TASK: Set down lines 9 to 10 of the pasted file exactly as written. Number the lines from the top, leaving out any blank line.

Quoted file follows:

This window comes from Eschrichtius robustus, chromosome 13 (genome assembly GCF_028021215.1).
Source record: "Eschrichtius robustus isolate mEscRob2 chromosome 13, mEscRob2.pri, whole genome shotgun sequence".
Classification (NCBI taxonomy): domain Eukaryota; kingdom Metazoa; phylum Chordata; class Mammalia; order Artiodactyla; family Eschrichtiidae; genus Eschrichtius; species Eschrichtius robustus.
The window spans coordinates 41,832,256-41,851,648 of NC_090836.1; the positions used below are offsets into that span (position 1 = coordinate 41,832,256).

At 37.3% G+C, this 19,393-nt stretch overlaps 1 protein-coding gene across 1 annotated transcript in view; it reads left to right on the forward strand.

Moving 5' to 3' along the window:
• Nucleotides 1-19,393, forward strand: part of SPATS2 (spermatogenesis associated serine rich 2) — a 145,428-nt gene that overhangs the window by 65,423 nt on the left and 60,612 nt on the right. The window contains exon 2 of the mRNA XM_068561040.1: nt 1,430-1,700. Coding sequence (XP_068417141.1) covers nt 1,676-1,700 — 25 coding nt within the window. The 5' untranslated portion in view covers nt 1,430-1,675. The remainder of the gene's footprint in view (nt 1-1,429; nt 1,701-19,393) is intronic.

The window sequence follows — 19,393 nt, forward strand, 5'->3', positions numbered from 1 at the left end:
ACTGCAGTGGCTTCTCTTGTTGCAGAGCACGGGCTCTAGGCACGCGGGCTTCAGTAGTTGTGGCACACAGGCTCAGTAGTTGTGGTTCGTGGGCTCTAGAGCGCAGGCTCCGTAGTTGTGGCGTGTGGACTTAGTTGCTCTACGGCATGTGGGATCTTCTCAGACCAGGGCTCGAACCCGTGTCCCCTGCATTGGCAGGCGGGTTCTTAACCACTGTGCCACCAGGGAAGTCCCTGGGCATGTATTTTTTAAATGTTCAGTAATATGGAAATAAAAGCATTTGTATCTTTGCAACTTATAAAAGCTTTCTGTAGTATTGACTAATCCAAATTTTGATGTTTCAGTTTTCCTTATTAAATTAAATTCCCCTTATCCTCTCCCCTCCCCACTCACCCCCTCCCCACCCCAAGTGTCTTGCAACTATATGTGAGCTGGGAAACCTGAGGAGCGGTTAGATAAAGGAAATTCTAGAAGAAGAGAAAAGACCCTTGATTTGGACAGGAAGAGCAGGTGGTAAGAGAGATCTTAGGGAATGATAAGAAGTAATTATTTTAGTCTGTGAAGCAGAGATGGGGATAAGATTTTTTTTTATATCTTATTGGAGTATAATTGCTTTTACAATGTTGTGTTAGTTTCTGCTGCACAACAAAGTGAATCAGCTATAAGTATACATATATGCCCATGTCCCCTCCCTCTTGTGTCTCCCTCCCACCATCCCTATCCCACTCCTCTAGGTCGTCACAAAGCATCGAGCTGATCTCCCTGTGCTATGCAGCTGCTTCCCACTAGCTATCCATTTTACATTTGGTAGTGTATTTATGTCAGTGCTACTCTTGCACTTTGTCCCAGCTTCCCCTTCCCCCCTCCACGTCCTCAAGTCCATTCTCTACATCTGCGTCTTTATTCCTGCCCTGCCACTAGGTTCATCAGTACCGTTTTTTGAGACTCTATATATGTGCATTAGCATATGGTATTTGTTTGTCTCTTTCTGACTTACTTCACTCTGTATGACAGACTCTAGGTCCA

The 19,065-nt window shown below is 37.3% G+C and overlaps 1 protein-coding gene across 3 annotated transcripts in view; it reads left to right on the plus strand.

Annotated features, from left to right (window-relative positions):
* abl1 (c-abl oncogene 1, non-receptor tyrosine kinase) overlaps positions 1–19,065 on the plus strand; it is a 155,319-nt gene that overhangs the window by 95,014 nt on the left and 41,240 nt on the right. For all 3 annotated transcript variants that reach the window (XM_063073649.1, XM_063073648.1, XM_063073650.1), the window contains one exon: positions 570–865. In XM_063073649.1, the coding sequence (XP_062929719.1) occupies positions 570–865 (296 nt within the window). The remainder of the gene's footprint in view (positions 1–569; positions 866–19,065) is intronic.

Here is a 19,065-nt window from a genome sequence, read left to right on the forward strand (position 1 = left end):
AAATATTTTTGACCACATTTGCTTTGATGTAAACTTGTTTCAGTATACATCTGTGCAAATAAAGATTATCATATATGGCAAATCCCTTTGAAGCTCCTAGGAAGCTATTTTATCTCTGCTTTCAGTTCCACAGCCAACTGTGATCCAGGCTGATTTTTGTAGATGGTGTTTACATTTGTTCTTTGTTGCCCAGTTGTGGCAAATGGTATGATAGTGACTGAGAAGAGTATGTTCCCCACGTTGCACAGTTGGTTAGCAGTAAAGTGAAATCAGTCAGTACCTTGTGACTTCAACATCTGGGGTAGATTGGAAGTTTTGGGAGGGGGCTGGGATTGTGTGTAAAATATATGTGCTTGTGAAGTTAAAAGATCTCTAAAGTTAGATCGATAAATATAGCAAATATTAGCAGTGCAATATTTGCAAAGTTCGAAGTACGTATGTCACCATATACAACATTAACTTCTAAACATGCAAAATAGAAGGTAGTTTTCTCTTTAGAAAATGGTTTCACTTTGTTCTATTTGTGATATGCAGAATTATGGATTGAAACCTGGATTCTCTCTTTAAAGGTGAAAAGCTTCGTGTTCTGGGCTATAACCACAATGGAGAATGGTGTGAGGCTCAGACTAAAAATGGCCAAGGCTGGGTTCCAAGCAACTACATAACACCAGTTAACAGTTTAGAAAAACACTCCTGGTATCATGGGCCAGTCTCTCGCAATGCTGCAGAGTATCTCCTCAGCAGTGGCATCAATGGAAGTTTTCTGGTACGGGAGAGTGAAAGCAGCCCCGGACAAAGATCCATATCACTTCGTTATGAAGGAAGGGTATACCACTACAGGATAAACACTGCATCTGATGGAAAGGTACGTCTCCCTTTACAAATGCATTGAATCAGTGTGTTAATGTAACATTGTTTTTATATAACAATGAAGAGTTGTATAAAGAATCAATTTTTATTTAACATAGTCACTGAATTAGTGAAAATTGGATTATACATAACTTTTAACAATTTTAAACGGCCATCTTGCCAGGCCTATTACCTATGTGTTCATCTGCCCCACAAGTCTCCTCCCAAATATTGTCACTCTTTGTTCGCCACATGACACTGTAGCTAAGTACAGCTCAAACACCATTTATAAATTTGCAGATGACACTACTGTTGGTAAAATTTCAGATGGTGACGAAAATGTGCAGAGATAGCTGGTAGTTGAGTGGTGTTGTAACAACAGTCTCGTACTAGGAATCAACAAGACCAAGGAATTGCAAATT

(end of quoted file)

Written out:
ACTGCAGTGGCTTCTCTTGTTGCAGAGCACGGGCTCTAGGCACGCGGGCTTCAGTAGTTGTGGCACACAGGCTCAGTAGTTGTGGTTCGTGGGCTCTAGAGCGCAGGCTCCGTAGTTGTGGCGTGTGGACTTAGTTGCTCTACGGCATGTGGGATCTTCTCAGACCAGGGCTCGAACCCGTGTCCCCTGCATTGGCAGGCGGGTTCTTAACCACTGTGCCACCAGGGAAGTCCCTGGGCATGTATTTTTTAAATGTTCAGTAATATGGAAATAAAAGCATTTGTATCTTTGCAACTTATAAAAGCTTTCTGTAGTATTGACTAATCCAAATTTTGATGTTTCAGTTTTCCTTATTAAATTAAATTCCCCTTATCCTCTCCCCTCCCCACTCACCCCCTCCCCACCCCAAGTGTCTTGCAACTATATGTGAGCTGGGAAACCTGAGGAGCGGTTAGATAAAGGAAATTCTAGAAGAAGAGAAAAGACCCTTGATTTGGACAGGAAGAGCAGGTGGTAAGAGAGATCTTAGGGAATGATAAGAAGTAATTATTTTAGTCTGTGAAGCAGAGATGGGGATAAGATTTTTTTTTATATCTTATTGGAGTATAATTGCTTTTACAATGTTGTGTTAGTTTCTGCTGCACAACAAAGTGAATCAGCTATAAGTATACATATATGCCCATGTCCCCTCCCTCTTGTGTCTCCCTCCCACCATCCCTATCCCACTCCTCTAGGTCGTCACAAAGCATCGAGCTGATCTCCCTGTGCTATGCAGCTGCTTCCCACTAGCTATCCATTTTACATTTGGTAGTGTATTTATGTCAGTGCTACTCTTGCACTTTGTCCCAGCTTCCCCTTCCCCCCTCCACGTCCTCAAGTCCATTCTCTACATCTGCGTCTTTATTCCTGCCCTGCCACTAGGTTCATCAGTACCGTTTTTTGAGACTCTATATATGTGCATTAGCATATGGTATTTGTTTGTCTCTTTCTGACTTACTTCACTCTGTATGACAGACTCTAGGTCCA

The 19,065-nt window shown below is 37.3% G+C and overlaps 1 protein-coding gene across 3 annotated transcripts in view; it reads left to right on the plus strand.